Contributors: Peter Baehr, Jim Berryman, Christopher Houston, Anthony Lloyd, Mark Horsley, Henry Maher, Silvia Pierosara, Alice Bloch
Reviews: Zak Kizer, Shannon Brincat, Franciszek Chwałczyk, Nico Buitendag
by Matthew Barker
Alfonso Lingis asks the reader in the opening paragraph of Bodies That Touch Us: “are the bodies we touch really the bodies described by phenomenology?” (p.159). His question probes the limits of the possibilities of description vis a vis the actual body described. To answer the question, Lingis wanders through selected phenomenological texts and writers, pulling attention to moments of significance. His approach is meditative rather than calculative (see Heidegger, 1966) and his overture to Maurice Merleau-Ponty is as noticeable as his silence on Emmanuel Levinas.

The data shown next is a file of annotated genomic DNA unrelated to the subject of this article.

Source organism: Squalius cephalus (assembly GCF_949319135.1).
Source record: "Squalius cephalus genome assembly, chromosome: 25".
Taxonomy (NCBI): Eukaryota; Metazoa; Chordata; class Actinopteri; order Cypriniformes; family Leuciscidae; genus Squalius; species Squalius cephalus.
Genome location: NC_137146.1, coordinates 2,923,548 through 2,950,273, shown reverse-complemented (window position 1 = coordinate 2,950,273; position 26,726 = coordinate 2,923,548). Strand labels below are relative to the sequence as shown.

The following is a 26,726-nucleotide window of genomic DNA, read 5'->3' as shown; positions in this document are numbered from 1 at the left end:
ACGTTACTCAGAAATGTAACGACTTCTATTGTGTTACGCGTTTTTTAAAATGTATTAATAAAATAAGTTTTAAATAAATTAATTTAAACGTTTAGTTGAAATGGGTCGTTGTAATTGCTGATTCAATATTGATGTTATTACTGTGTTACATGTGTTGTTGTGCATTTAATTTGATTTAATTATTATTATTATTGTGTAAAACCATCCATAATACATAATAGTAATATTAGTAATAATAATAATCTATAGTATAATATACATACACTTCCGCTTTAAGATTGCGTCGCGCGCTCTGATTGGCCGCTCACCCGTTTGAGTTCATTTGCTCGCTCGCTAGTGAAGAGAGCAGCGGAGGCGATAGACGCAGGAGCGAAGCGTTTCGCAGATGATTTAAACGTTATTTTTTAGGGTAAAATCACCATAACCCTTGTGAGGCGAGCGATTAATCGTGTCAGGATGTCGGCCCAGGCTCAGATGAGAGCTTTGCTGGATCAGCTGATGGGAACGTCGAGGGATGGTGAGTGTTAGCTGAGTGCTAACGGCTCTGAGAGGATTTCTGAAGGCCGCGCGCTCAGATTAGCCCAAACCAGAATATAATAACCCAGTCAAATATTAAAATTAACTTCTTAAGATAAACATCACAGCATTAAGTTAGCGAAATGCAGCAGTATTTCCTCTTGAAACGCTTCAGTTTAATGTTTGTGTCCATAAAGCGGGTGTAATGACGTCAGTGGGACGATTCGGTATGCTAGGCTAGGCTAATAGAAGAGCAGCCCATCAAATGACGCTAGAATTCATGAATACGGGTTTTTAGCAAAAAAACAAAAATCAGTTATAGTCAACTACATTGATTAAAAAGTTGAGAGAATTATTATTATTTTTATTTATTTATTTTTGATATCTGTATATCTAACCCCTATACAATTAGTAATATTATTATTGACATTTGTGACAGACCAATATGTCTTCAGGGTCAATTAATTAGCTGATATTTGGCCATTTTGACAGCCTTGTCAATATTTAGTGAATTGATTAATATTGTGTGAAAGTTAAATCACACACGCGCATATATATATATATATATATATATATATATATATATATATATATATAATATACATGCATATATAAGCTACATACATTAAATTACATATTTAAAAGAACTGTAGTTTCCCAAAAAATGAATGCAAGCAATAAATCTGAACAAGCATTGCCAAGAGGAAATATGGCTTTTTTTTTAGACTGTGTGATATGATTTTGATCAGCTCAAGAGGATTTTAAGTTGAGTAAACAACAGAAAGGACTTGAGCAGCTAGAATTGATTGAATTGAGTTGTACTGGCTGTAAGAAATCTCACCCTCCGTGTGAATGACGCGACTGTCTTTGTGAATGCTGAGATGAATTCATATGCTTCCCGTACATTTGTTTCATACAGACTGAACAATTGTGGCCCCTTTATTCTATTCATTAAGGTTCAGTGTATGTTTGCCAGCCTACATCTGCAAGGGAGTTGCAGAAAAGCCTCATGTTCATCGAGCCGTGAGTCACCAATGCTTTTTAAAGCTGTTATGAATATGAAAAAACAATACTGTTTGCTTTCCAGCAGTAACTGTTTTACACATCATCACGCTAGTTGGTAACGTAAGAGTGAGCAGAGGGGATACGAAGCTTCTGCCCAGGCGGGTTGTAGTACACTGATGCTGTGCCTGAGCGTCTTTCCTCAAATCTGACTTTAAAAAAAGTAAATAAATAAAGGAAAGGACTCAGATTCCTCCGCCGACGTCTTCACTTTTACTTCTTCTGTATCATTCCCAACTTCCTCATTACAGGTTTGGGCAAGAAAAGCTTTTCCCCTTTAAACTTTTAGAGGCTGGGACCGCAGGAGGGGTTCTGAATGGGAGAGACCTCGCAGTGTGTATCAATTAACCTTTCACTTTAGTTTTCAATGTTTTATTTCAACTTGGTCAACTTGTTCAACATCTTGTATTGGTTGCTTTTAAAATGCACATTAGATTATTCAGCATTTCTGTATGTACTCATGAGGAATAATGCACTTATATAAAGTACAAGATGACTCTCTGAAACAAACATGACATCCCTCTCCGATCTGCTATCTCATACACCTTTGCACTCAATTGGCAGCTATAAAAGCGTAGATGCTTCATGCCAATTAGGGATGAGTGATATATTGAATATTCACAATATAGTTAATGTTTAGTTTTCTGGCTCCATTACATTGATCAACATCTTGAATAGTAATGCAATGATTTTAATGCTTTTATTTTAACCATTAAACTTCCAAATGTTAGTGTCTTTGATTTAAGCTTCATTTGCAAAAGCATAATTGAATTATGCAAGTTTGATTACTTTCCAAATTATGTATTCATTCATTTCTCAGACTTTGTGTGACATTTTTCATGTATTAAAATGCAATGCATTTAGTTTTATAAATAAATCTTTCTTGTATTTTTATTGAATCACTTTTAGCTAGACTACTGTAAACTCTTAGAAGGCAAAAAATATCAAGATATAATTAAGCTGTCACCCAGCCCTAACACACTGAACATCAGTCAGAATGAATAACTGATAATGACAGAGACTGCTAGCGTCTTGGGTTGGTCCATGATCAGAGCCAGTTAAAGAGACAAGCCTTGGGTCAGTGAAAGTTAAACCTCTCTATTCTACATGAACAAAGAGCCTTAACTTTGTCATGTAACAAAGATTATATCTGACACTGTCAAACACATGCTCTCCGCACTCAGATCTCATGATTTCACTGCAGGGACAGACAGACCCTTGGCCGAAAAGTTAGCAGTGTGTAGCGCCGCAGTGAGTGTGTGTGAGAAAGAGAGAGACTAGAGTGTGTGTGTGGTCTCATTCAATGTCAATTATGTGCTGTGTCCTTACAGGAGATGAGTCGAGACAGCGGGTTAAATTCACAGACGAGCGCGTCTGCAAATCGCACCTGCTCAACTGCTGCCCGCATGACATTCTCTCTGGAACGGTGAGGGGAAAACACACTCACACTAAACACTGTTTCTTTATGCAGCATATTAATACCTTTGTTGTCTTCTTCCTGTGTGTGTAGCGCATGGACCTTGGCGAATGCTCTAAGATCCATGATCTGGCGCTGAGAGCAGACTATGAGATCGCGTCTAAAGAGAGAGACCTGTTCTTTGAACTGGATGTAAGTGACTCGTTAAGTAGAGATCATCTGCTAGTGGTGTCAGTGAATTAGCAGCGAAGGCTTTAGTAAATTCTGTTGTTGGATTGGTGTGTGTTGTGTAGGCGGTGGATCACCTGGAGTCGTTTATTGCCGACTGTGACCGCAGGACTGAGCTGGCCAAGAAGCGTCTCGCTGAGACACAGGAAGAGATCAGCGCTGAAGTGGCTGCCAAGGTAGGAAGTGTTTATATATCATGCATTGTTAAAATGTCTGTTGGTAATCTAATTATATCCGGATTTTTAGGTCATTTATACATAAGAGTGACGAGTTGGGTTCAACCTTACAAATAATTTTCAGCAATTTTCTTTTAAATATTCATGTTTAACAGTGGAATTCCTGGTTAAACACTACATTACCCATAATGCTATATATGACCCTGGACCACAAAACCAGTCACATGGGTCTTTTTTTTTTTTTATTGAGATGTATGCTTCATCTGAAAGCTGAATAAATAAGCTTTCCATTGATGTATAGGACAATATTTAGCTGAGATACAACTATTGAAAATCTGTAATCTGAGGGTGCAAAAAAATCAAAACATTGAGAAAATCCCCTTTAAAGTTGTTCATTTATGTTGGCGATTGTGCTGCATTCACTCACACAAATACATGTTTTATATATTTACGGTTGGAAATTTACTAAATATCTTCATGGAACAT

This small glimpse of the formative contexts and personal and intellectual networks that shaped the trajectory of Anders’s work as a thinker, poet, and literary author gives a sense of how Anders’s writings can be mapped back onto the intellectual landscape of the 20th century in multiple and often unexpected ways.1 Over the last 25 years, this has given rise to a now vast body of scholarly work in German, French, and Italian (there are over 50 book-length engagements with Anders), and this special journal issue marks the growing interest in Anders’s work in Anglophone research